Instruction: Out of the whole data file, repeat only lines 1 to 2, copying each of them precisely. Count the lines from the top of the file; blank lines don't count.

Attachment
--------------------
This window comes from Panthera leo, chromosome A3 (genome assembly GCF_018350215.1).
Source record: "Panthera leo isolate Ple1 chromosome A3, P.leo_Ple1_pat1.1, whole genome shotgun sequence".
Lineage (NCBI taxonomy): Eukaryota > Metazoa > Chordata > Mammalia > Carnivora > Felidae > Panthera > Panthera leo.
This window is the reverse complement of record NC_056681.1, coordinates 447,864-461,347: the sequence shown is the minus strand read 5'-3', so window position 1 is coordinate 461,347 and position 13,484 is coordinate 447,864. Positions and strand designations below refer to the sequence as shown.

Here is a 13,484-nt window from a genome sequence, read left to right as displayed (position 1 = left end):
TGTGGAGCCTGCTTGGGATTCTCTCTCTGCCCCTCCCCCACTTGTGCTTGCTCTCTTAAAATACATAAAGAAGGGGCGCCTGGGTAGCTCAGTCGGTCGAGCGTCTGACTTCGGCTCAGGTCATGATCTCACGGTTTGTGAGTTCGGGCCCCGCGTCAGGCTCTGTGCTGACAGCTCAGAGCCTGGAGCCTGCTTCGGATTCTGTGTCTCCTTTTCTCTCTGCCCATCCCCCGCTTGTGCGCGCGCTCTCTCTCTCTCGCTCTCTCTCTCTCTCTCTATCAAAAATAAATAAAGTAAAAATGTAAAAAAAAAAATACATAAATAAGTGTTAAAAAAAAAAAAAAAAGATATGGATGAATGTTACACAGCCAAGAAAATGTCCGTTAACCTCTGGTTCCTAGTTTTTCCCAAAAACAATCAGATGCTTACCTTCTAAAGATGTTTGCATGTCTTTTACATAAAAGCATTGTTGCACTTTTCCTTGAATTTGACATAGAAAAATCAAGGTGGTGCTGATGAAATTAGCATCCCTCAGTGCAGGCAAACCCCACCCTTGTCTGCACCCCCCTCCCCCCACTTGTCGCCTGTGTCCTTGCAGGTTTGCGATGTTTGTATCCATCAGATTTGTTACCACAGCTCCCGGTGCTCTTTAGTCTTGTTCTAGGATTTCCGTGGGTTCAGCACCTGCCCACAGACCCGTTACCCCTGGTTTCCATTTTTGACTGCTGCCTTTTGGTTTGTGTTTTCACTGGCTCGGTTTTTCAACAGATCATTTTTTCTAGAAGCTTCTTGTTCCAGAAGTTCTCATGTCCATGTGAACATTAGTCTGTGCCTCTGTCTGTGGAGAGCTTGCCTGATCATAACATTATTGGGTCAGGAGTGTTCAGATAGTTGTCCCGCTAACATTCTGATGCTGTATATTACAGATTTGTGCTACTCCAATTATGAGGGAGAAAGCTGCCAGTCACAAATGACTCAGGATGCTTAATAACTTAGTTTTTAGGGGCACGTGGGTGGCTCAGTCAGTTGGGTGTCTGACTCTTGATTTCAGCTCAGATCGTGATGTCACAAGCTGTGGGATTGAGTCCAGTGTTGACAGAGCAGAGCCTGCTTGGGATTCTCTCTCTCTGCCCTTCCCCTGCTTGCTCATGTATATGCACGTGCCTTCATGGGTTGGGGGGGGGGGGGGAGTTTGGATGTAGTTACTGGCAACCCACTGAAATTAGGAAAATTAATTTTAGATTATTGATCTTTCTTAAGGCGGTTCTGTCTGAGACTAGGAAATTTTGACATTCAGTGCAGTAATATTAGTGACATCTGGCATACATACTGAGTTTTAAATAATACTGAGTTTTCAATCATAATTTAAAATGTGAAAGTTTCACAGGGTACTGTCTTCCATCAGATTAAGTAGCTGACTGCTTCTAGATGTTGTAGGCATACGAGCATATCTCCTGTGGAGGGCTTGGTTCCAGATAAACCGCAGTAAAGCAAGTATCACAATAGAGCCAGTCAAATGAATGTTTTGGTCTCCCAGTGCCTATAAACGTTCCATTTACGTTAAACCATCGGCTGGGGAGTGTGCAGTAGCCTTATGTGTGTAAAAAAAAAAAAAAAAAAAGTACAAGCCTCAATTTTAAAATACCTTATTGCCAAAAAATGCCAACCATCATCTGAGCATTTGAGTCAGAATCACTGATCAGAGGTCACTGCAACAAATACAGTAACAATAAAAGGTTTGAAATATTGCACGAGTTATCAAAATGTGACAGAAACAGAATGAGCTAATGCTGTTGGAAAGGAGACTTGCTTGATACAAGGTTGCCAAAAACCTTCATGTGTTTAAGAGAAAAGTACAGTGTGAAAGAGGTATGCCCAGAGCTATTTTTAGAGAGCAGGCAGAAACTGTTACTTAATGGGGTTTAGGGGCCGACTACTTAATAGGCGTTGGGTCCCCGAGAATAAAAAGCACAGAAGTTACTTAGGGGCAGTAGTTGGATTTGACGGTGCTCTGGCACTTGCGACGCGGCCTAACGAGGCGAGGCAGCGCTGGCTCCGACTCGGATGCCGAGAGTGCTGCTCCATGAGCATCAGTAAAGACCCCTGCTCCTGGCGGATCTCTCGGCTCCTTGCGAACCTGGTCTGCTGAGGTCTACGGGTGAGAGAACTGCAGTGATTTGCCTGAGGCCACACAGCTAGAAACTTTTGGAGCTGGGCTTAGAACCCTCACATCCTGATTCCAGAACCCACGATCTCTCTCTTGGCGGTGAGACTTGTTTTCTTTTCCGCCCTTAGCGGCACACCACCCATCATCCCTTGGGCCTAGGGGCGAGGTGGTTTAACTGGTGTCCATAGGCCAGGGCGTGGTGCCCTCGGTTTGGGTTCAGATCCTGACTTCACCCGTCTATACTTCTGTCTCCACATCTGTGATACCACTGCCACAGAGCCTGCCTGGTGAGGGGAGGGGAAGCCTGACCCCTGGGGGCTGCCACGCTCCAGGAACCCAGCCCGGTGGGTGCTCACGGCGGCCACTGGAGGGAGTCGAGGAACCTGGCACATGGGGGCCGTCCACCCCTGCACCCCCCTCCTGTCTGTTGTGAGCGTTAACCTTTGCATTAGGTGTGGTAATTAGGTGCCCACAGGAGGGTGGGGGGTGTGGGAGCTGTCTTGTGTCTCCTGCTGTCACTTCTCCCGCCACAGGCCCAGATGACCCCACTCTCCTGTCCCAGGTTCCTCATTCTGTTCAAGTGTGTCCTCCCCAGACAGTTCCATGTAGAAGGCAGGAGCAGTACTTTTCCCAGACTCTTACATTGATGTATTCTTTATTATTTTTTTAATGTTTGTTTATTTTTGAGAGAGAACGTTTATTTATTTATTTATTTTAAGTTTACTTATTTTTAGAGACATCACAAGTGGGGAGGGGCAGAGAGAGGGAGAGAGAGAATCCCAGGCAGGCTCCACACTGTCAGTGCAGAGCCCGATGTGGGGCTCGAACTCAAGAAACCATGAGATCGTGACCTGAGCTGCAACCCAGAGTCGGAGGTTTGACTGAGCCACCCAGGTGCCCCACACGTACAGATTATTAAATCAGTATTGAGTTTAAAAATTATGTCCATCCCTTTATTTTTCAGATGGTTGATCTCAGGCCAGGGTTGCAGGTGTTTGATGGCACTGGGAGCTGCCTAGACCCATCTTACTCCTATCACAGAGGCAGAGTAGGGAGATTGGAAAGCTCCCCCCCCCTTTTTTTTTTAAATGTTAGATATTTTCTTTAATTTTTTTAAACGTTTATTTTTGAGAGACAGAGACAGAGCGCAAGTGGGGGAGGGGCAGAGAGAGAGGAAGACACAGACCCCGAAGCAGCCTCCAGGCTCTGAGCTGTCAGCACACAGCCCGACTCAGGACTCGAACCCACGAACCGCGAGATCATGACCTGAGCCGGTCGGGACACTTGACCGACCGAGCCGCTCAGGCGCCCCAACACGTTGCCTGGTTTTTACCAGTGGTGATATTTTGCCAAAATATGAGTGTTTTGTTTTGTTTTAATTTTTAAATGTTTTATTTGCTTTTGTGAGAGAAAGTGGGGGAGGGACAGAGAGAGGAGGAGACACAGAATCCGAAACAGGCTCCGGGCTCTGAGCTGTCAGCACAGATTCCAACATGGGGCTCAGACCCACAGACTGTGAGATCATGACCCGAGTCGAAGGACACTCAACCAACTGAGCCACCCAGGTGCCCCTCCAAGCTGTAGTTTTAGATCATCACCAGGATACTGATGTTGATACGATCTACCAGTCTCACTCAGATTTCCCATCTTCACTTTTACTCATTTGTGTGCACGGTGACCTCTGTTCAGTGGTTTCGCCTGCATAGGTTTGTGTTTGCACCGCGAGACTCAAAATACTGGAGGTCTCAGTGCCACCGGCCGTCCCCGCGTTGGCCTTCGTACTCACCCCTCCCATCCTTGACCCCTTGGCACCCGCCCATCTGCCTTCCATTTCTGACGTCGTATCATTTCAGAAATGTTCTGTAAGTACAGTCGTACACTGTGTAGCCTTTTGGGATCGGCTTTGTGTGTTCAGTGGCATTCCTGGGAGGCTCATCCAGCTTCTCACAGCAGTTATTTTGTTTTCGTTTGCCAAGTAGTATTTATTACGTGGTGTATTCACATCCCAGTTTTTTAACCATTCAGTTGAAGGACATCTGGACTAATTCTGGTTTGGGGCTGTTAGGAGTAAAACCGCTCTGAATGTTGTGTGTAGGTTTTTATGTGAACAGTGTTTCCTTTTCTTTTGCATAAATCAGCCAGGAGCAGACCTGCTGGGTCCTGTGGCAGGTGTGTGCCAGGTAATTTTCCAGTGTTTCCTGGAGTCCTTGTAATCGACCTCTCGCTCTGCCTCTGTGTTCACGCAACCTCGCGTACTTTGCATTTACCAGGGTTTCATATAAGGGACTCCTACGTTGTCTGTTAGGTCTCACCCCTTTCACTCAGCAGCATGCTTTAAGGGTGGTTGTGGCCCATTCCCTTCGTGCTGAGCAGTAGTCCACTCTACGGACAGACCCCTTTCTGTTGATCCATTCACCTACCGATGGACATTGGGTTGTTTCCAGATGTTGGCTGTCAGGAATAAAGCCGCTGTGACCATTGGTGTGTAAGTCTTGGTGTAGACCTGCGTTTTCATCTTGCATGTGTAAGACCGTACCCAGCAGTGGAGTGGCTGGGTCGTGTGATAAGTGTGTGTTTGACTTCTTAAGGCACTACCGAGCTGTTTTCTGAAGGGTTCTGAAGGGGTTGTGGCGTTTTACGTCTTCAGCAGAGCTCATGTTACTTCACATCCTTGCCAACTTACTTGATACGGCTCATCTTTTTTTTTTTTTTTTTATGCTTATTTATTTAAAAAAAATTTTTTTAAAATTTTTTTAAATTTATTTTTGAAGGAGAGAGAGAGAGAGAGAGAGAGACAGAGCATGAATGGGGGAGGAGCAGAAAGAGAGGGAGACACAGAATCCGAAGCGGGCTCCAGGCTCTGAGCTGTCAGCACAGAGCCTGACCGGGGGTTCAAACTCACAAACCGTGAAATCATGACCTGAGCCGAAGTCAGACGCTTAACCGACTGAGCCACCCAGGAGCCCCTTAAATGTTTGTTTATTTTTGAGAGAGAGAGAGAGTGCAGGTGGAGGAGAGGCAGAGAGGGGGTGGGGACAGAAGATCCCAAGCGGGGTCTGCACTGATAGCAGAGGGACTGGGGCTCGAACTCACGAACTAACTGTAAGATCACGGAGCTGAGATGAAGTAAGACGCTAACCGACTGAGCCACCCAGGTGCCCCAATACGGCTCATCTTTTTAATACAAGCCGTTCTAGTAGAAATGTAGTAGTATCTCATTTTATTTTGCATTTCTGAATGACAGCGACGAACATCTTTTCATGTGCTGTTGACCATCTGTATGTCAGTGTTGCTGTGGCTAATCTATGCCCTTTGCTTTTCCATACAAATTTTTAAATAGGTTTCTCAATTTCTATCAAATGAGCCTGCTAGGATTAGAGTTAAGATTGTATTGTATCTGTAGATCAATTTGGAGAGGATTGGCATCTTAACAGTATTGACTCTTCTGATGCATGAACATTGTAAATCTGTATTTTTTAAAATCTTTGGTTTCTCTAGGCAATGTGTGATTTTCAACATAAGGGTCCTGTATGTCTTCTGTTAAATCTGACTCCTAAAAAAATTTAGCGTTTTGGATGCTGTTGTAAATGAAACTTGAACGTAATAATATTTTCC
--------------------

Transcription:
This window comes from Panthera leo, chromosome A3 (genome assembly GCF_018350215.1).
Source record: "Panthera leo isolate Ple1 chromosome A3, P.leo_Ple1_pat1.1, whole genome shotgun sequence".